The ads from the No on 522 campaign in Washington state, opposing the labeling of genetically modified food (GMO’s), muddy and confuse the debate. Let’s look at each of the claims their ads make, and address their flaws. My hope is that these clarifications will not only convince you, my reader, of the need for labeling, but also will aid you in discussions with friends.
Claim: I-522 has too many exemptions, nearly two thirds of food and beverages purchased would be exempt.
Clarity: This skews the truth tremendously because nearly two thirds of food and beverages we purchase do not have any nutritional labeling whatsoever* and I-522 does not address those categories. By this, I mean restaurant food, freshly made grocery store food (e.g. the in-store deli), and alcohol. I-522 adds GMO information only to existing nutritional labels, a simple and sensible thing to do.
Claim: I-522 conflicts with national law
Clarity: This implies that states should never disagree with the federal government. Arguments about states’ rights aside, there is no disagreement with federal policy with Initiative 522. Federal law is silent on the issue of GMO labeling. It does not require labeling, nor forbid it. In cases where the federal government does not speak, the state law governs without question. If Washington state decides to mandate labeling, there will be no conflict with federal law.
Claim: Costly new burdens on Washington farmers.
Clarity: Producers change and print their labels all the time. It will not cost more money to add a few words to the label.
Claim: No scientific justification.
Clarity: This is as close as the No campaign comes to outright saying, “You do not have a right to know what is in your food.” The idea here is that consumers only need to know what is in their food if it is dangerous. If we already have the right to know if our orange juice is fresh or from concentrate, how much more should we know if there have been fundamental alterations in the genetic make-up of our food?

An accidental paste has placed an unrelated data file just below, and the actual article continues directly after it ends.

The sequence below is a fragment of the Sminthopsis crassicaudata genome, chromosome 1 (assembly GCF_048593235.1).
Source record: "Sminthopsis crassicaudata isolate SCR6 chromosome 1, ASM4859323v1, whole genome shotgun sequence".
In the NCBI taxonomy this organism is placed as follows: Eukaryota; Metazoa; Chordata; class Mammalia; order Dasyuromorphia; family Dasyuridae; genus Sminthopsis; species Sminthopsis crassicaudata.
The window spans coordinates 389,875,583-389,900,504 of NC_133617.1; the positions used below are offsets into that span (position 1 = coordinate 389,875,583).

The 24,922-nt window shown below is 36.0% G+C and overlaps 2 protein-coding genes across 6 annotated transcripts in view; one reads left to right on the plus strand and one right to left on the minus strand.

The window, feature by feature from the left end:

Claim: I-522 is complex and misleading
Clarity: This is a scare tactic. “No on 522” is assuming that you have not actually read I-522 or even its summary. Instead, they want you to rely on your beneficent seed and pesticide monopolies who are here to take care of you and tell you what to think. Read it. Think for yourself. It is clear, detailed, and straightforward.
Claim: No other state requires it
Clarity: This is a terribly adolescent argument. Being the only state to do the right thing, still makes it the right thing to do. Nineteen other states are having this exact same debate right now. If 522 passes in Washington, they will be the trailblazers.
Claim: Labeling would provide misleading and inaccurate information through special exemptions.
Clarity: If you can, pause on the images that show the supposed exemptions. They are cow milk, meat (looks like beef), cheese (assume cow milk), eggs (assume chicken), chicken meat, liquor and beer. The animal products are not exempt if they are from genetically modified animals. However, there are no GMO animals on the retail market – yet. When that day comes, they will have to be labeled, too. The liquor and beer is exempt because alcohol does not currently carry nutritional labels of any sort. I-522 does not address the issue of nutritional labeling of alcohol.
The ad further makes an extraordinarily misleading claim that some products that do not contain GMO’s would be labeled as containing them. It is referring to substances like sucrose which is derived from genetically engineered sugar beets. The sucrose is so processed that very little, if any detectable, sugar beet DNA is left. However, it is still from a GE sugar beet, and consumers should know that it is not the same as sucrose derived from non-GMO sugar cane, despite their molecular similarity.
Claim: Costly to farmers
Clarity: It is not costly to add text to pre-existing labels, which is the responsibility of the manufacturer of prepackaged foods where we find 80% of retail GMO’s. For fresh produce, very little of which is currently genetically modified, the signage required would not be costly nor burdensome. Farmers know exactly which of their crops are GMO, because they must sign compliance contracts when they purchase them.
*Bureau of Labor Statistics, reported via npr.org